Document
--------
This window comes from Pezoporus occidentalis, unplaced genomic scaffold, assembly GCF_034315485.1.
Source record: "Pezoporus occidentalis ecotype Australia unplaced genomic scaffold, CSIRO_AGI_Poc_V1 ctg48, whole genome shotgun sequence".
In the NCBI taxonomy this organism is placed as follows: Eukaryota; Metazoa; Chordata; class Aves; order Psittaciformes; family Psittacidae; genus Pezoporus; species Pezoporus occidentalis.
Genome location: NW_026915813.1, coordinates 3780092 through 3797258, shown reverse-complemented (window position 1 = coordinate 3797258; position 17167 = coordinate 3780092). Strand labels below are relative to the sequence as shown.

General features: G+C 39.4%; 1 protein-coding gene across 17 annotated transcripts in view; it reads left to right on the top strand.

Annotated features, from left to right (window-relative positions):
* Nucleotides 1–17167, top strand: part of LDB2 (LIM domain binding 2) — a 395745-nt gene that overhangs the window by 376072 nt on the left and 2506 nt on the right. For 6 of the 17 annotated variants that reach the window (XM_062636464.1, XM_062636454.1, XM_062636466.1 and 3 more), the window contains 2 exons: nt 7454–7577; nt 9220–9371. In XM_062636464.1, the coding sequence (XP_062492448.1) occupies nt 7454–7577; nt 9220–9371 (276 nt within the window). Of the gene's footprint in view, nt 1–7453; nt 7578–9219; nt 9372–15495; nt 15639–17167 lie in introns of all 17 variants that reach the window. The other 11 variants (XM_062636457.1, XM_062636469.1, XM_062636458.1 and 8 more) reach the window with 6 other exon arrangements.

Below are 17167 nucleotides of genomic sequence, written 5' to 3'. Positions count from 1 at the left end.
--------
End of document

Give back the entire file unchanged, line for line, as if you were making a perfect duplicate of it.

This window comes from Pezoporus occidentalis, unplaced genomic scaffold, assembly GCF_034315485.1.
Source record: "Pezoporus occidentalis ecotype Australia unplaced genomic scaffold, CSIRO_AGI_Poc_V1 ctg48, whole genome shotgun sequence".
In the NCBI taxonomy this organism is placed as follows: Eukaryota; Metazoa; Chordata; class Aves; order Psittaciformes; family Psittacidae; genus Pezoporus; species Pezoporus occidentalis.
Genome location: NW_026915813.1, coordinates 3780092 through 3797258, shown reverse-complemented (window position 1 = coordinate 3797258; position 17167 = coordinate 3780092). Strand labels below are relative to the sequence as shown.

General features: G+C 39.4%; 1 protein-coding gene across 17 annotated transcripts in view; it reads left to right on the top strand.

Annotated features, from left to right (window-relative positions):
* Nucleotides 1–17167, top strand: part of LDB2 (LIM domain binding 2) — a 395745-nt gene that overhangs the window by 376072 nt on the left and 2506 nt on the right. For 6 of the 17 annotated variants that reach the window (XM_062636464.1, XM_062636454.1, XM_062636466.1 and 3 more), the window contains 2 exons: nt 7454–7577; nt 9220–9371. In XM_062636464.1, the coding sequence (XP_062492448.1) occupies nt 7454–7577; nt 9220–9371 (276 nt within the window). Of the gene's footprint in view, nt 1–7453; nt 7578–9219; nt 9372–15495; nt 15639–17167 lie in introns of all 17 variants that reach the window. The other 11 variants (XM_062636457.1, XM_062636469.1, XM_062636458.1 and 8 more) reach the window with 6 other exon arrangements.

Below are 17167 nucleotides of genomic sequence, written 5' to 3'. Positions count from 1 at the left end.